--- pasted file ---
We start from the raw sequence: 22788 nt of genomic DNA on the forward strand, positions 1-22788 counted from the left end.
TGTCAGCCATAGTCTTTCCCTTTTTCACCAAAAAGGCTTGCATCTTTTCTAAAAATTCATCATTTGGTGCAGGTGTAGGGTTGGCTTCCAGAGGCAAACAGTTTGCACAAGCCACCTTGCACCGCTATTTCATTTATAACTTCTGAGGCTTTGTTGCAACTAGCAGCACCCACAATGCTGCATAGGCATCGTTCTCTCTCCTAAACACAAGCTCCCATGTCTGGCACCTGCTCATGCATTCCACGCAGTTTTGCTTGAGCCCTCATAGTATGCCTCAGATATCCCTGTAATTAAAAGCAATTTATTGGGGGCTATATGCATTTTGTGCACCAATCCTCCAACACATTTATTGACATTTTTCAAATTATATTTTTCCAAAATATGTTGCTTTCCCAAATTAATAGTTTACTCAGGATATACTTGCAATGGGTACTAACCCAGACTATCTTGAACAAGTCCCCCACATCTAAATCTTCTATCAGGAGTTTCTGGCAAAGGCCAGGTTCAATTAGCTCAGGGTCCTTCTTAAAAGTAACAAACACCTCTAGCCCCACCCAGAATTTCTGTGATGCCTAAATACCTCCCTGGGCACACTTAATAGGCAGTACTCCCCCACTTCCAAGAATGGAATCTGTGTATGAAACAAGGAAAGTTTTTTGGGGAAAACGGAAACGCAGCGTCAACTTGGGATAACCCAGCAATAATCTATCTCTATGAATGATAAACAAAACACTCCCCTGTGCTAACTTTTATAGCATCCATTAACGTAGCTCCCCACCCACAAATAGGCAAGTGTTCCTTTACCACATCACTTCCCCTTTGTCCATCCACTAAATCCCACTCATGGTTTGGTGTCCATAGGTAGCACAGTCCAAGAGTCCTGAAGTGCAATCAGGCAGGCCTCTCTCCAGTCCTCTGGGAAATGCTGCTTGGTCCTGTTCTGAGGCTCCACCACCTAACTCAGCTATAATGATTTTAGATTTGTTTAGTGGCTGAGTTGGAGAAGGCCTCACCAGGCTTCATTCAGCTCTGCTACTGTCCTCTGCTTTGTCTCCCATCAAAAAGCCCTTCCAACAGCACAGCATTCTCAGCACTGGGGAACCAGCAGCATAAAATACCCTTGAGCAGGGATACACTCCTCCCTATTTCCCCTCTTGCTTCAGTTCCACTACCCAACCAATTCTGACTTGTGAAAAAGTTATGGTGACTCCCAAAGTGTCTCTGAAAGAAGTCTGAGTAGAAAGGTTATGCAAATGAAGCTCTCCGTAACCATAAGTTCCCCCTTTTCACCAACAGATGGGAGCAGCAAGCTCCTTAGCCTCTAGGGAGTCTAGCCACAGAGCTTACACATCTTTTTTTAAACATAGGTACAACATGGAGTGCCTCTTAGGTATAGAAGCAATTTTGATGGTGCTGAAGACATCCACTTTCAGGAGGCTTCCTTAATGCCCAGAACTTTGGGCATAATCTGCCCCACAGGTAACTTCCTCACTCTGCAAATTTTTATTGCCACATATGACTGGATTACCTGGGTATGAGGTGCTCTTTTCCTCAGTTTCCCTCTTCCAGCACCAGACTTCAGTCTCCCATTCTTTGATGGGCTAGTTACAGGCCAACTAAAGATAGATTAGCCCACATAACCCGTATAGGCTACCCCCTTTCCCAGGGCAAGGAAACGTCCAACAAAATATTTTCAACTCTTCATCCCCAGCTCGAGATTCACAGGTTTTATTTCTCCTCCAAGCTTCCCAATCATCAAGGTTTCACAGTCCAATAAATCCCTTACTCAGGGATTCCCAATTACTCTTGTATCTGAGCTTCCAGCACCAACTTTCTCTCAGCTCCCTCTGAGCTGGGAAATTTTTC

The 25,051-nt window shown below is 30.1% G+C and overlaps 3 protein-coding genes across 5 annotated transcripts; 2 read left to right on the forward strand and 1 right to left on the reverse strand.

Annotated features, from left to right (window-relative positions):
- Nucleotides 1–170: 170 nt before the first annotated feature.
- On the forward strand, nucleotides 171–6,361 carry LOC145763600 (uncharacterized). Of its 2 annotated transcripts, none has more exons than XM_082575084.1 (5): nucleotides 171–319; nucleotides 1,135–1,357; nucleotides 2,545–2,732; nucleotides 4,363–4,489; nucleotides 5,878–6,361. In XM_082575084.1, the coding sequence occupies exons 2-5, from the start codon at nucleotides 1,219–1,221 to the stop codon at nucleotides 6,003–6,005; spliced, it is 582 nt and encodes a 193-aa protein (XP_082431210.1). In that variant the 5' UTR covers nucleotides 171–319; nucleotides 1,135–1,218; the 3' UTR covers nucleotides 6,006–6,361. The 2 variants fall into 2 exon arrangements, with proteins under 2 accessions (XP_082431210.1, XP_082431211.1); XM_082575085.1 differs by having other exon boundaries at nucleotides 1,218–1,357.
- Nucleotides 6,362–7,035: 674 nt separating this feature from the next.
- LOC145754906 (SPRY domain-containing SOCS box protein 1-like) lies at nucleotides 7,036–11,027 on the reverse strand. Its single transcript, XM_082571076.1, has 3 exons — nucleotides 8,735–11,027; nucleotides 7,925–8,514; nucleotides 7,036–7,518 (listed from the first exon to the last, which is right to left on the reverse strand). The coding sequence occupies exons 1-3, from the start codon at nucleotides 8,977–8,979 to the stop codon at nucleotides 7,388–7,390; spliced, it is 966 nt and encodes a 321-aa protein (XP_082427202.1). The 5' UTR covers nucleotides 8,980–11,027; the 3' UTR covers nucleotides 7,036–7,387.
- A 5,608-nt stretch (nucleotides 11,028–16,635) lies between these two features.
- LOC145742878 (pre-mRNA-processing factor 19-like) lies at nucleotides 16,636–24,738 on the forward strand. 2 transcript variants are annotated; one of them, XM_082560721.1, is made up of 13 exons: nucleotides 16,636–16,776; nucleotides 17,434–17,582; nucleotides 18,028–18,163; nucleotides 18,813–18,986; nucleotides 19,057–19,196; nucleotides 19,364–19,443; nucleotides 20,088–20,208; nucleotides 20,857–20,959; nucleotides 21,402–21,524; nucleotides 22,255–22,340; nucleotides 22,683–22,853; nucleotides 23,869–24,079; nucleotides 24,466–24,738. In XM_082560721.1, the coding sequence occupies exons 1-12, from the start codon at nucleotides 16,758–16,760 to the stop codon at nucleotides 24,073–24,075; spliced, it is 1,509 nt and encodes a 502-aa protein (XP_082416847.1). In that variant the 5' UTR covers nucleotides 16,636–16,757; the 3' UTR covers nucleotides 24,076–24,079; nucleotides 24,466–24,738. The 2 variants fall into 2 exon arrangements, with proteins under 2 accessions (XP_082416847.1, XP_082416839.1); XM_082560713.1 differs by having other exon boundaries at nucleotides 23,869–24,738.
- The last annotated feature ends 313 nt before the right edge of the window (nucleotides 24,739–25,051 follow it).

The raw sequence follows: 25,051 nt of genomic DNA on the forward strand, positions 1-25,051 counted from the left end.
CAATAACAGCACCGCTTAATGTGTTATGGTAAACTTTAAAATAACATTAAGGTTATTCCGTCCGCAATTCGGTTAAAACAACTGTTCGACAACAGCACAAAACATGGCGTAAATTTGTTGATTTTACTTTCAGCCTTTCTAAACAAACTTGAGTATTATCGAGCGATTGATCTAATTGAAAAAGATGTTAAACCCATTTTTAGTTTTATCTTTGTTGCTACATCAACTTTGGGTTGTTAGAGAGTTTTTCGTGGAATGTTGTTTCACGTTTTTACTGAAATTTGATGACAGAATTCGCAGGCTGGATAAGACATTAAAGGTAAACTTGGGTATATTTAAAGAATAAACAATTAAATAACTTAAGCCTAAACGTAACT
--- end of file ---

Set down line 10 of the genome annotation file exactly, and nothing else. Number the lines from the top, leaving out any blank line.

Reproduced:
- LOC145742878 (pre-mRNA-processing factor 19-like) lies at nucleotides 16,636–24,738 on the forward strand. 2 transcript variants are annotated; one of them, XM_082560721.1, is made up of 13 exons: nucleotides 16,636–16,776; nucleotides 17,434–17,582; nucleotides 18,028–18,163; nucleotides 18,813–18,986; nucleotides 19,057–19,196; nucleotides 19,364–19,443; nucleotides 20,088–20,208; nucleotides 20,857–20,959; nucleotides 21,402–21,524; nucleotides 22,255–22,340; nucleotides 22,683–22,853; nucleotides 23,869–24,079; nucleotides 24,466–24,738. In XM_082560721.1, the coding sequence occupies exons 1-12, from the start codon at nucleotides 16,758–16,760 to the stop codon at nucleotides 24,073–24,075; spliced, it is 1,509 nt and encodes a 502-aa protein (XP_082416847.1). In that variant the 5' UTR covers nucleotides 16,636–16,757; the 3' UTR covers nucleotides 24,076–24,079; nucleotides 24,466–24,738. The 2 variants fall into 2 exon arrangements, with proteins under 2 accessions (XP_082416847.1, XP_082416839.1); XM_082560713.1 differs by having other exon boundaries at nucleotides 23,869–24,738.